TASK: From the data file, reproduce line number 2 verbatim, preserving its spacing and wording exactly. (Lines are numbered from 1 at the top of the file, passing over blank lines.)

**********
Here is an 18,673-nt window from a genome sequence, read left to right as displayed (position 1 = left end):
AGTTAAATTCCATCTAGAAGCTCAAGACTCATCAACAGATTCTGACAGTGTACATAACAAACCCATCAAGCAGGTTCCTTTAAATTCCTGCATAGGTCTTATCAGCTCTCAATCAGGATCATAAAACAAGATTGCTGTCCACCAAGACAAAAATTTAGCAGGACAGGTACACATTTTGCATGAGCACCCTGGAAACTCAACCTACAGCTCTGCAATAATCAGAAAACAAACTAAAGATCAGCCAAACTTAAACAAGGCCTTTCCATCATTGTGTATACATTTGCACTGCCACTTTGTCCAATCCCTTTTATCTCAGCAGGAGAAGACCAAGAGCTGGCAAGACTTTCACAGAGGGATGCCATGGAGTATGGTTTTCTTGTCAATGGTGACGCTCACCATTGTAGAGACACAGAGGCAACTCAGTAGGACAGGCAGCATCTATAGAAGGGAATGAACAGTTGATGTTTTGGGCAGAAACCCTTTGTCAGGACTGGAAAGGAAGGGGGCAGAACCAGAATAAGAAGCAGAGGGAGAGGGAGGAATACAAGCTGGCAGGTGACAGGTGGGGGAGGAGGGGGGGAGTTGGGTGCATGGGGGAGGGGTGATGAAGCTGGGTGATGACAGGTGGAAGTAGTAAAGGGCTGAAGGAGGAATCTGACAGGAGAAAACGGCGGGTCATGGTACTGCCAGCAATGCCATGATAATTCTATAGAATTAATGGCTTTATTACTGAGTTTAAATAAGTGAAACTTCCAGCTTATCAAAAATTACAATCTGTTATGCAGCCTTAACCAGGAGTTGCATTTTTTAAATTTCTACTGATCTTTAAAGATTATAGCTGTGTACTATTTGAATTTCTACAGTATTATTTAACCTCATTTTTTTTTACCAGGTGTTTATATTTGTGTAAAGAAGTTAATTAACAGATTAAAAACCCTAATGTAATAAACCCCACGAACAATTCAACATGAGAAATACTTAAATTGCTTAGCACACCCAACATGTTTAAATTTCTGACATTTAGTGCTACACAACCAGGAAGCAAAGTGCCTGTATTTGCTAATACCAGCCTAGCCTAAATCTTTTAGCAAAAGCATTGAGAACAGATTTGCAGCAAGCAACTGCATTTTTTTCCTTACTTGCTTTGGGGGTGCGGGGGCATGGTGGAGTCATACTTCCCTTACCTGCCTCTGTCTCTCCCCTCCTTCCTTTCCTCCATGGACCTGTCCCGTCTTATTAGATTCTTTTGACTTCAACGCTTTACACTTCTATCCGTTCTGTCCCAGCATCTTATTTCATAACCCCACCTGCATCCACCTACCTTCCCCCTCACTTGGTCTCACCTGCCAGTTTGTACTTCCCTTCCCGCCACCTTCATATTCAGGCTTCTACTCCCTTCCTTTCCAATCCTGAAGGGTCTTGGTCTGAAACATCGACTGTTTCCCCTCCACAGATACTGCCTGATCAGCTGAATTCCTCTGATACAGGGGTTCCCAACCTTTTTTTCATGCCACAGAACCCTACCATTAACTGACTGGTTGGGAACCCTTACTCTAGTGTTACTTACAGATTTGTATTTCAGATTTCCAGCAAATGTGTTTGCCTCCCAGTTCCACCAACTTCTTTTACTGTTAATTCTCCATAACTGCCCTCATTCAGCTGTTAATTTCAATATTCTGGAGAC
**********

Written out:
AGTTAAATTCCATCTAGAAGCTCAAGACTCATCAACAGATTCTGACAGTGTACATAACAAACCCATCAAGCAGGTTCCTTTAAATTCCTGCATAGGTCTTATCAGCTCTCAATCAGGATCATAAAACAAGATTGCTGTCCACCAAGACAAAAATTTAGCAGGACAGGTACACATTTTGCATGAGCACCCTGGAAACTCAACCTACAGCTCTGCAATAATCAGAAAACAAACTAAAGATCAGCCAAACTTAAACAAGGCCTTTCCATCATTGTGTATACATTTGCACTGCCACTTTGTCCAATCCCTTTTATCTCAGCAGGAGAAGACCAAGAGCTGGCAAGACTTTCACAGAGGGATGCCATGGAGTATGGTTTTCTTGTCAATGGTGACGCTCACCATTGTAGAGACACAGAGGCAACTCAGTAGGACAGGCAGCATCTATAGAAGGGAATGAACAGTTGATGTTTTGGGCAGAAACCCTTTGTCAGGACTGGAAAGGAAGGGGGCAGAACCAGAATAAGAAGCAGAGGGAGAGGGAGGAATACAAGCTGGCAGGTGACAGGTGGGGGAGGAGGGGGGGAGTTGGGTGCATGGGGGAGGGGTGATGAAGCTGGGTGATGACAGGTGGAAGTAGTAAAGGGCTGAAGGAGGAATCTGACAGGAGAAAACGGCGGGTCATGGTACTGCCAGCAATGCCATGATAATTCTATAGAATTAATGGCTTTATTACTGAGTTTAAATAAGTGAAACTTCCAGCTTATCAAAAATTACAATCTGTTATGCAGCCTTAACCAGGAGTTGCATTTTTTAAATTTCTACTGATCTTTAAAGATTATAGCTGTGTACTATTTGAATTTCTACAGTATTATTTAACCTCATTTTTTTTTACCAGGTGTTTATATTTGTGTAAAGAAGTTAATTAACAGATTAAAAACCCTAATGTAATAAACCCCACGAACAATTCAACATGAGAAATACTTAAATTGCTTAGCACACCCAACATGTTTAAATTTCTGACATTTAGTGCTACACAACCAGGAAGCAAAGTGCCTGTATTTGCTAATACCAGCCTAGCCTAAATCTTTTAGCAAAAGCATTGAGAACAGATTTGCAGCAAGCAACTGCATTTTTTTCCTTACTTGCTTTGGGGGTGCGGGGGCATGGTGGAGTCATACTTCCCTTACCTGCCTCTGTCTCTCCCCTCCTTCCTTTCCTCCATGGACCTGTCCCGTCTTATTAGATTCTTTTGACTTCAACGCTTTACACTTCTATCCGTTCTGTCCCAGCATCTTATTTCATAACCCCACCTGCATCCACCTACCTTCCCCCTCACTTGGTCTCACCTGCCAGTTTGTACTTCCCTTCCCGCCACCTTCATATTCAGGCTTCTACTCCCTTCCTTTCCAATCCTGAAGGGTCTTGGTCTGAAACATCGACTGTTTCCCCTCCACAGATACTGCCTGATCAGCTGAATTCCTCTGATACAGGGGTTCCCAACCTTTTTTTCATGCCACAGAACCCTACCATTAACTGACTGGTTGGGAACCCTTACTCTAGTGTTACTTACAGATTTGTATTTCAGATTTCCAGCAAATGTGTTTGCCTCCCAGTTCCACCAACTTCTTTTACTGTTAATTCTCCATAACTGCCCTCATTCAGCTGTTAATTTCAATATTCTGGAGAC